Recognition of this wrongful failure led the Administrative Court of Paris to hold the State liable, not only for the non-material damage suffered by the NGOs (préjudice moral), but also for environmental harm (préjudice écologique).

The préjudice écologique was incorporated into the French Civil Code by the Biodiversity Act 2016.[11] It is a “not insignificant damage to the elements or functions of the ecosystems or to the collective benefits derived by mankind from the environment”.[12]

Sources of the judge notably included the reports of the Intergovernmental Panel on Climate Change (IPCC)[13] and the work of the French National Observatory on the effects of global warming,[14] which established the following points:

- in France, the average temperature increased by 1.14°C for the decade 2000-2009 compared to the period 1960-1990;

- global warming is mainly due to anthropogenic greenhouse gas emissions and is already responsible for a modification of the atmosphere and its ecological functions, particularly giving rise to accelerated ice melting, rising sea levels and an increase in extreme climatic phenomena;

- global warming will reach 1.5°C between 2030 and 2052 if greenhouse gas emissions continue to increase at the current rate and will continue to increase for several centuries even if these emissions decrease, due to the persistence of greenhouse gases in the atmosphere;

- a global warming of 2°C would seriously increase the above-mentioned phenomena and their consequences.

In this context, the Court ruled that the breach of the first carbon budget contributed to the aggravation of greenhouse gas emissions, therefore causing environmental harm due to the consequences of global warming on the ecosystem.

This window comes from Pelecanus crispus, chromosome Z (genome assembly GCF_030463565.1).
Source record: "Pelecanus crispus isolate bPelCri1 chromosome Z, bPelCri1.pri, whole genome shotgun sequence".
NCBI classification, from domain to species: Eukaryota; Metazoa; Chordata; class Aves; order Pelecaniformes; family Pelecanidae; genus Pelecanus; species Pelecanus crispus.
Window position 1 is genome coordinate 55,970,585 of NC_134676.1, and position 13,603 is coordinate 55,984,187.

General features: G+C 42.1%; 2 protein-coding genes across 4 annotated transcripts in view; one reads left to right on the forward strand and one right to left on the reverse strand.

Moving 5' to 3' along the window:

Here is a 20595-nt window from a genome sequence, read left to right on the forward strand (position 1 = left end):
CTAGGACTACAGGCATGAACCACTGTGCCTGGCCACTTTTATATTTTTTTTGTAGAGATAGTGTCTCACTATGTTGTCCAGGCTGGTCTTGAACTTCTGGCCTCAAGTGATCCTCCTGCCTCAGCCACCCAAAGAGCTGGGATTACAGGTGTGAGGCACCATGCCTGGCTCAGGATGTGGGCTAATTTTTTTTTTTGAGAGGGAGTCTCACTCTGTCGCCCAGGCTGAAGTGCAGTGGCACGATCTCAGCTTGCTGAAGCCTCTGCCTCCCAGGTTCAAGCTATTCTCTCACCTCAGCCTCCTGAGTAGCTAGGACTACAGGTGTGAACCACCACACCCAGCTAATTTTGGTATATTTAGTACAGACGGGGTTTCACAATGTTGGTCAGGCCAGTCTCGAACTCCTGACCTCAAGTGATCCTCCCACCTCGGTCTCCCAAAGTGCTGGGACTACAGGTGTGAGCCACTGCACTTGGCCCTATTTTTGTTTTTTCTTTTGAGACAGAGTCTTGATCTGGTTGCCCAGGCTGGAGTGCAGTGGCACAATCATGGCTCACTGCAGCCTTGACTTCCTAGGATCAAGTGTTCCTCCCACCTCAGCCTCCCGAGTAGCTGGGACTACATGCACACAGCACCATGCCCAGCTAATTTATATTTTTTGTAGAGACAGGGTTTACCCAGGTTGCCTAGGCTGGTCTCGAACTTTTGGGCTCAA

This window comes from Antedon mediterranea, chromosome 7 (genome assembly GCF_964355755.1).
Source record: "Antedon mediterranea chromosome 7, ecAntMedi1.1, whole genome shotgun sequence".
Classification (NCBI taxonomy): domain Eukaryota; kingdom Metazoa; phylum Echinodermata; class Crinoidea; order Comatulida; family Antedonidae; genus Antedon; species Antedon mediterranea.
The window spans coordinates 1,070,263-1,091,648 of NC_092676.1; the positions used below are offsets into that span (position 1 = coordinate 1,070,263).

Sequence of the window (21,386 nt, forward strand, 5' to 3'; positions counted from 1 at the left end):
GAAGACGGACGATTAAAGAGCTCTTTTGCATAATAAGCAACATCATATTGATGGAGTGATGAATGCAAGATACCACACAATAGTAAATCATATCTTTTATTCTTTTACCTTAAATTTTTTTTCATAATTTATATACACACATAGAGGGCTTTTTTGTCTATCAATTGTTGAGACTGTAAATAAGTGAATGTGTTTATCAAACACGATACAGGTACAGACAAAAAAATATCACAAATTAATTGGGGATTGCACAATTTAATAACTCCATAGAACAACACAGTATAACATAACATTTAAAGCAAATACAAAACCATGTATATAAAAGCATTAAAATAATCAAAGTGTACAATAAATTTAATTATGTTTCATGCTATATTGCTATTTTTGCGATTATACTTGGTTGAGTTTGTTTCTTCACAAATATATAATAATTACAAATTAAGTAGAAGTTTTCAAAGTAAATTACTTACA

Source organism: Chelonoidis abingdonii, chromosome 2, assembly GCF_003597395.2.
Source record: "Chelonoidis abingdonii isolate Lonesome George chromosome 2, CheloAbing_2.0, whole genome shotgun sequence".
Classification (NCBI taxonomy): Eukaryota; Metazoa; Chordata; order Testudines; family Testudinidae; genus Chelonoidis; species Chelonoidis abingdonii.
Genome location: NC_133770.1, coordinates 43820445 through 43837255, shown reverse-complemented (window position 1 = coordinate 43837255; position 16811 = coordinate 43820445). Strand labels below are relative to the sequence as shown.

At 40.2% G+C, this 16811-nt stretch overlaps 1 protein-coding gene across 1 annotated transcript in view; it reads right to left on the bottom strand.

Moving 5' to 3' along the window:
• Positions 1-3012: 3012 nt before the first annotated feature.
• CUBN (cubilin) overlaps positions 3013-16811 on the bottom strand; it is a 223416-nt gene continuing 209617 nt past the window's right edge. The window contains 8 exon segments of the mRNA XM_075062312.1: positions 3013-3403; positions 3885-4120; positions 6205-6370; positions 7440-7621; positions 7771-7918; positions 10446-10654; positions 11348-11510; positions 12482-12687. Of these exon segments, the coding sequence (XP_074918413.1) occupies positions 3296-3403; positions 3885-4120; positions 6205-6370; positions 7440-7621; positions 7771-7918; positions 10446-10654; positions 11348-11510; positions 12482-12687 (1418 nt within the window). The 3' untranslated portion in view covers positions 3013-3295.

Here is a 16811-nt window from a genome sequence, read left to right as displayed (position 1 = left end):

Moreover, the Court granted the request for compensation in kind[15] and rejected the pecuniary requests given payments can only be required if compensation in kind of the environmental harm is not possible. Besides, compensation can be used to prevent further aggravation of the damage.

The Court ordered further investigations in order to accurately determine the measures required by such compensation. Again, a second judgment is awaited on this matter.

The judge will have the power to order the State to take effective measures to compensate the aggravation of greenhouse gas emissions caused by its wrongful failure. This is a significant step forward in the fight against climate change.

Accelerating the Government's climate agenda

Aware of the risk of condemnation, the French Government had in the meantime organized a Citizens’ Convention for Climate. The Convention was set up in 2019 by the Economic, Social and Environmental Council (CESE) with 150 voluntary citizens chosen by lot.

The Government has now written two bills, which take up most of the measures put forward by the Citizens’ Convention for Climate:[16] a bill entitled “Climate and Resilience”[17] and a constitutional bill.[18]

The constitutional bill aims to integrate the fight against climate change and the preservation of the environment into the body of the French Constitution following its adoption by the French Parliament and approval by the citizens via a referendum, adding up to the already existing Constitutional Charter of the Environment.[19]

The Climate and Resilience Bill puts forward around 60 measures to combat climate change. It was submitted by the Government to the Assemblée nationale (the French National Assembly) at the beginning of February.

The CESE and the National Council for Ecological Transition (CNTE) issued two critical opinions on the proposed measures. They recalled that the contemplated Act will have to make it possible for the State to achieve the climate objective set at national level, considering social justice.[20]

These two bodies expect in particular the new measures to get a broader scope of application, an accurate estimate of their climate impact and shorter implementation deadlines.

The Conseil d’Etat and the Haut Conseil pour le Climat also noticed inadequacies and listed some issues to be revised in their opinion delivered as advisors.[21]

Deputies have until beginning of March to submit amendments to the Climate and Resilience Bill, which will soon be examined by the Parliament. Let’s stay tuned.

The abovementioned texts are available on the following web links:

- the judgment of the Administrative Court of Paris:

- the decision of the Conseil d’Etat:

- the Climate and Resilience Bill :

- the IEA and RTE report: